Sprints, marathons and migrations
Don't forget to stretch before you start
This week’s rebroadcast from 2013 looks at the type of endurance a writer needs for different types of projects.
In one week, I’ve been working on a feature, a TV pilot and the stage musical of Big Fish. It’s gotten me thinking about the nature of different forms of dramatic writing.
Writing a TV pilot is a sprint. It’s only about sixty pages. You can easily write an act a day. Sure, there are outlines and notes and rewrites, but everything happens incredibly quickly, and if you can’t write fast you shouldn’t write TV at all.
Writing a feature is a marathon. You might have a few sprints along the way — the first act, those last ten pages — but it’s ultimately a bit of a slog. Like a long-distance runner, you have to pace yourself and accept the page-after-page, scene-after-scene grind. When it come time to actually make the movie, it’s the same experience: seemingly endless, but the finish line finally comes. Just like many sprinters can’t run a marathon, many TV writers struggle when facing a feature.
Writing a stage musical is a migration. Racing analogies fail. You’re covering distance, but there’s no real finish line. Like pioneers crossing the plains, you may have a destination in mind (Broadway), but you’ll be making many stops during the trip, setting up camps that may turn into towns, before eventually hitting the trail again. Along the way, people will come and go from your little community. And if you finally reach your original destination, that’s still not the end of the journey. You’ll go back on the road with other stagings of the show. As a writer, you have to make peace with the unfinishability of a musical.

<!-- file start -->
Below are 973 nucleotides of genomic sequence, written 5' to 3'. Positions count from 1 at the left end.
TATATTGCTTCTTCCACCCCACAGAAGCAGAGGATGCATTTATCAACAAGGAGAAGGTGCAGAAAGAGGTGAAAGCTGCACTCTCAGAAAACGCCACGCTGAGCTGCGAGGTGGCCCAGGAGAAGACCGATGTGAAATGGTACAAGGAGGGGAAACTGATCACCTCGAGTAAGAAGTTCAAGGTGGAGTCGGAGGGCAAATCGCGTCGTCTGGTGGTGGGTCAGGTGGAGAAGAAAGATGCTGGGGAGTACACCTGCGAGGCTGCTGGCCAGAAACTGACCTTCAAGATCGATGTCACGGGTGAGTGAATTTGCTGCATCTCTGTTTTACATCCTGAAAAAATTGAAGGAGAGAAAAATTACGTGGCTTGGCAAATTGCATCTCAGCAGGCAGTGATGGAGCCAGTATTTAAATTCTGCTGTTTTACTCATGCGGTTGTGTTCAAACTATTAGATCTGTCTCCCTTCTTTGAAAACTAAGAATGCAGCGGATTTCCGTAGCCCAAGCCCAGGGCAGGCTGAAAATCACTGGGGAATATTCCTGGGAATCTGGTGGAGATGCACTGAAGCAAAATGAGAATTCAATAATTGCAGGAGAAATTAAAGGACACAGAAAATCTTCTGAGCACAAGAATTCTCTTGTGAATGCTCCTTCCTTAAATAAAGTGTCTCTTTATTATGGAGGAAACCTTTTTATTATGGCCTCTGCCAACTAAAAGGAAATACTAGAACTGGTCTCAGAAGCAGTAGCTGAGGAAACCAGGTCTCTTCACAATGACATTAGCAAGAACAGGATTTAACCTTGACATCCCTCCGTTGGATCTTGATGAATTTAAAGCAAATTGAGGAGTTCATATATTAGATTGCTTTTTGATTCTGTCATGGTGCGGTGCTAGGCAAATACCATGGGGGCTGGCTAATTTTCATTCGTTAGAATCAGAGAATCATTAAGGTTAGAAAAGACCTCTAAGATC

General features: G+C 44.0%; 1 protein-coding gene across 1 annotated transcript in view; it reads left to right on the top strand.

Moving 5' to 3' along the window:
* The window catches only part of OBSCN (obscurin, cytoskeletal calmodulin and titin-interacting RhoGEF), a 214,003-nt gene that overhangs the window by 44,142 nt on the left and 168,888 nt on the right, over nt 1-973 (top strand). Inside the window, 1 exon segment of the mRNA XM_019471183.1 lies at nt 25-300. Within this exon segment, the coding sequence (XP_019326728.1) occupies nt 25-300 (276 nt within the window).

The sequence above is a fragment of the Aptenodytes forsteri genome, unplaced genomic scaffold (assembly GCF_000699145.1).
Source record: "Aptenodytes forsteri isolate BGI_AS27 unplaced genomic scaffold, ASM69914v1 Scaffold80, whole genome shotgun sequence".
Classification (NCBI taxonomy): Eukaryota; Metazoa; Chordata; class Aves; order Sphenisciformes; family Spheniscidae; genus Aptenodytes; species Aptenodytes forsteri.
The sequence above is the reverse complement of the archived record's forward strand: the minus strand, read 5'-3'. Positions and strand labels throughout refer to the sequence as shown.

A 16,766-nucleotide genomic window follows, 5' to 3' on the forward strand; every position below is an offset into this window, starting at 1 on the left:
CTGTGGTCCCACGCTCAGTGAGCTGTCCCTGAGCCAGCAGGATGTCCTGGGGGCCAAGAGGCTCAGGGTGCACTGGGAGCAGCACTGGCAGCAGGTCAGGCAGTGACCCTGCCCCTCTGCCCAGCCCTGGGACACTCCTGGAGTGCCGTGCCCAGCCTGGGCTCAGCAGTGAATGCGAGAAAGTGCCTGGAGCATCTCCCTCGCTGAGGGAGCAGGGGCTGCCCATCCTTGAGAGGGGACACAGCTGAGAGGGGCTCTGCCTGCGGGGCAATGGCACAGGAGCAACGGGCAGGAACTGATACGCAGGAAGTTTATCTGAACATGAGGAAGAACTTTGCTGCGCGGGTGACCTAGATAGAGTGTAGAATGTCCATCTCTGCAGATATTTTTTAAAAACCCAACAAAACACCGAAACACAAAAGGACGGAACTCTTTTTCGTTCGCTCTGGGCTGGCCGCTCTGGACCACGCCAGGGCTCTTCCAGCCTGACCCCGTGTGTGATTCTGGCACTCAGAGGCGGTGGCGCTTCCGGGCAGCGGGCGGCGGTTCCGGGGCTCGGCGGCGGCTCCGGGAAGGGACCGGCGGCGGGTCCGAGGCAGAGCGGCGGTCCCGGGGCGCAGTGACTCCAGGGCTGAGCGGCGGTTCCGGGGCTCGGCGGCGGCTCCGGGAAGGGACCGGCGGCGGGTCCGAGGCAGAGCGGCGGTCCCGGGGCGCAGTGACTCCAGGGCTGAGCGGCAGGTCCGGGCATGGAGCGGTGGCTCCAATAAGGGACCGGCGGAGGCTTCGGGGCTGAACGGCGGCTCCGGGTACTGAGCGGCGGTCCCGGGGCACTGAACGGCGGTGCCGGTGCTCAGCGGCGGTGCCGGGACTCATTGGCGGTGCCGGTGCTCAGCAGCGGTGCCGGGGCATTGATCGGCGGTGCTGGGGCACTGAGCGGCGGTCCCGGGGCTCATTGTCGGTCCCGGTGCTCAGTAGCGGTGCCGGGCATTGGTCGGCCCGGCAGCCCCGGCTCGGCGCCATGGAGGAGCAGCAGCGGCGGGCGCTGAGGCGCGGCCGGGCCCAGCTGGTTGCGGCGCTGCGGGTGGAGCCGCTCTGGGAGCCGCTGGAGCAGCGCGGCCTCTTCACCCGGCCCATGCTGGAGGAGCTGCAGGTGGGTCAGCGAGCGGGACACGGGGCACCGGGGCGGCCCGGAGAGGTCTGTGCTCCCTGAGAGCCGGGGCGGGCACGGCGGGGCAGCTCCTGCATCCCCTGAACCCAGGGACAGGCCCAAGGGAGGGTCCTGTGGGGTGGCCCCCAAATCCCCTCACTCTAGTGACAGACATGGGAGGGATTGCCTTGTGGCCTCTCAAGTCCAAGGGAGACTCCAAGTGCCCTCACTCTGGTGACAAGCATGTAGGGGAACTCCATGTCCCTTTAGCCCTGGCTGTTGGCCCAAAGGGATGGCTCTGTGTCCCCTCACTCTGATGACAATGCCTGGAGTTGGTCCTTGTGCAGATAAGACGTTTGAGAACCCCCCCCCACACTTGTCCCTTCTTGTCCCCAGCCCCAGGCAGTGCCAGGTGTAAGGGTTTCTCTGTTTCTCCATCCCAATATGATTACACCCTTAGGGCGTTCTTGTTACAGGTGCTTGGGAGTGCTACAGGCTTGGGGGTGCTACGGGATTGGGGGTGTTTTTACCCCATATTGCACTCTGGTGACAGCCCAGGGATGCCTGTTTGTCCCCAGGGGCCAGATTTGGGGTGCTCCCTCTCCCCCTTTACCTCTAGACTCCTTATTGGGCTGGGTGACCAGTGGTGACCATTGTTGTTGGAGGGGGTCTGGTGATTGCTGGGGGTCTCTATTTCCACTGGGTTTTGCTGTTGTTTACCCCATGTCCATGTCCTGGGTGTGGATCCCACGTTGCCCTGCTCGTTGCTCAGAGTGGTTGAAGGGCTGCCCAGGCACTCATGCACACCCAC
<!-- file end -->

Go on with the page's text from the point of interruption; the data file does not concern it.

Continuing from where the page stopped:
As I mentioned on the podcast, one of the goals is to accept that I’ll probably be writing some form of Big Fish for the rest of my life.
I suspect other art forms have a similar sprint/marathon/migration triad:
You can sprint through a short story, while a novel is a marathon, and a franchise like Harry Potter is a migration.
“Rapper’s Delight” is a sprint, Paul’s Boutique is a marathon, and hip hop is a migration.
One painting is a sprint, a gallery exhibition is a marathon, and cubism is a migration.
In coding, perhaps that Flash game is a sprint, Karateka is a marathon and building Gmail is a migration.
If you think of others, by all means share them.
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